Vol. 07 No. 04 Pres Letter Apr 2014

President’s Letter, April 2014
As nearly as I can figure the first settlers to Luckey came in the early 1870’s. The Pemberville area and the Scotch Ridge area were both settled much earlier, both around 1832. The first settlers to Scotch Ridge were Levi Loomis and Adam Householder (Levi coming one year earlier in 1832). John Muir came soon after the Loomises and Householders. Levi Loomis was Ortha Wight’s great grandfather, her mother’s grandfather. [Ortha, being the author of “This is a Long Letter” that we have been sharing]

“The first white man on the ridge was Levi Looomis. Previously, in 1822, he and his wife Pruda Parker Steadman Loomis, newly married, had come from Massachusetts to Medina County, Ohio. They remained there until 1832. U.S. land entries and courthouse records for the Loomis and Householder earliest land entries, as well as John Muir’s first land purchase at Scotch Ridge, give the dates of 1834 and 1835. A delay between settling on the land and entering it at Bucyrus was not unknown. Levi Loomis’ 179.92 acre entry was made at Bucyrus December 13, 1835 a month before his death.

Levi and Pruda had seven children when they set out from Medina county for Perrysburg. Ortha wrote that the trip was made by team and wagon – oxen most likely. Much of the trip must have been made over what is today U. S. Route 20. It was one of the very earliest roads established in this part of Ohio. But it is said to have been the worst road in the entire country. Levi likely sold his wagon at Perrysburg. The route he and his family took on foot south from there was little more than a path through the woods, quite possibly an old Indian trail. On February 13, 1831, the Ohio legislature had authorized the construction of a road between Bucyrus and Perrysburg, by way of McCutcheonville.
However, no road existed at the time the Loomises set out. Levi’s and Pruda’s youngest child was only a few months old and the oldest about nine years of age when the family set out from Perrysburg. They walked about eleven miles. There, Levi made a clearing in the woods and erected a three-sided shelter of poles made from saplings. He roofed it with bark from the trees on the property.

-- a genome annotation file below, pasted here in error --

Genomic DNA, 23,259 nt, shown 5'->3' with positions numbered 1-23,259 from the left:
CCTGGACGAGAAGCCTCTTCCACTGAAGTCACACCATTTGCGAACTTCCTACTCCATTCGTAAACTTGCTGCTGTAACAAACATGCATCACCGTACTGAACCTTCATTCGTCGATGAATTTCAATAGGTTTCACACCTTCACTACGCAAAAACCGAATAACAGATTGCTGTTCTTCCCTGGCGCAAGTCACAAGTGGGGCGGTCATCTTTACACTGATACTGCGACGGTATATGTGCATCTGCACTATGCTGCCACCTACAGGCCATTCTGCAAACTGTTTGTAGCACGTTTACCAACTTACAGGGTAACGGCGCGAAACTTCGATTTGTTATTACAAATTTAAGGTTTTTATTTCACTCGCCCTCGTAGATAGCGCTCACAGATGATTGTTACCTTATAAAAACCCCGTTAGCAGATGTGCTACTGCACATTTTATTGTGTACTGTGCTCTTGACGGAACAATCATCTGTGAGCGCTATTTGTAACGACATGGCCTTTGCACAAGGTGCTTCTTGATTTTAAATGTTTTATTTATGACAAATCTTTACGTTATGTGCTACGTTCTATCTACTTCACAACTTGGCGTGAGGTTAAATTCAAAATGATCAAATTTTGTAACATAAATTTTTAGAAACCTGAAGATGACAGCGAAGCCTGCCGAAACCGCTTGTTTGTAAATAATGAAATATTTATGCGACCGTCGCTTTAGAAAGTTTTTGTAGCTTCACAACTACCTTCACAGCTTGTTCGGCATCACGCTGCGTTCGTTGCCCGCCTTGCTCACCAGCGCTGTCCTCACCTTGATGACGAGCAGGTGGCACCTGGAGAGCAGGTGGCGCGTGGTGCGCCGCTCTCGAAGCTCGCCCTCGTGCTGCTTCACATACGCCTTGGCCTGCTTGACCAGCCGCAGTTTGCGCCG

Pruda cooked over and open campfire by a fallen log all that summer. Levi built a double log cabin a short time later in the clearing. The cabin and the clearing stood on the west side of McCutcheonville, between the Webster Township School and the cemetery lane, and nearer the school than the lane. A short distance away to the south and across the McCutcheonville, stood the cabin of Adam and Phoebe Corbett Householder. The Householders and Loomises built their cabins at about the same time, according to accounts in both families. With Levi and Pruda’s eldest son only nine at the time, it is likely that Adam and his son, a good bit older than Levi’s son, helped Levi with his cabin. From Ortha’s recollections, one sensed a special feeling for the Householders. The two families were truly the first pioneers to settle there, and for a time, the only ones. They seemed to have a warm relationship.

As noted previously, Levi Loomis had always been regarded as the first white man in Scotch Ridge. Actually, he was half Indian, His mother is listed in Massachusetts records as “Elizabeth, an Indian Maiden.” Levi died while walking along the McCutcheonville Trail in 1836. His oldest son, George Loomis (born in 1823, only 13 years old at the time of his father’s death) was responsible for his widowed mother and six younger siblings, later also his wife and their eight children. He had bought land until he owned 640 acres, and ultimately gave each of his children an eighty-acre farm. He gave the Webster United Brethren Church its bell. In a community of stalwart pioneers, he towers above most if not all.” from “The Scotch of Scotch Ridge” by Charlotte Dunipace Shaw

Levi home grab

George and Rachael Loomis were the parents of Ortha’s mother (her maternal grandparents.) It was George who was responsible for the wonderful home and stately farm that still sits on the top of the ridge for which Scotch Ridge was named (photo on previous page is the farm April 2014). The home was build in the mid 1850’s it was “quite the finest house in the entire community.” From 1859 to 1871 the post office for the community was in the home of George and Rachael Loomis and was designated as Scotch Ridge. In 1871 the post office was moved to the old store on the southeast corner of Householders’ Corners. In 1871 overnight, Householders’ Corners became Scotch Ridge as the post office was moved there.

scotch ridge grab

Above; Scotch Ridge, OH, printed with permission. This photo above can be found in book “The Scotch of Scotch Ridge”, however, the quality is very poor. I made a trip to BGSU Archives and paid to have the original photo scanned. The photo is of Householder Corners, Scotch Ridge, the intersection of “Phillips Trace” and “McCutcheonville Trail” or what we know of today as the intersection of Rt. 199 and Rt. 105. In the photo you are looking north from the covered bridge on the river (bridge has been replaced with a modern bridge). The square building on the left is the Householder Hotel, on the right is the EUB Church. Between the two you can see part of the Hobart – Bowlus Co. General Store.

I have truly been enjoying my delve into the history of Scotch Ridge. Hope you are enjoying it as well. I will keep sharing , I have found soooo much information. It seems there are many historically important people buried in the Scotch Ridge Cemetery. Maybe that will have to be my next big project – The Notable Persons buried in Scotch Ridge Cemetery.

There will be no meeting this month (April) as our meeting date coincides with a religious observance. Hope to see you next month. The third Thursday will be May 15th. So hope to see you next month, May 15th in the Luckey Library. Over and out Sally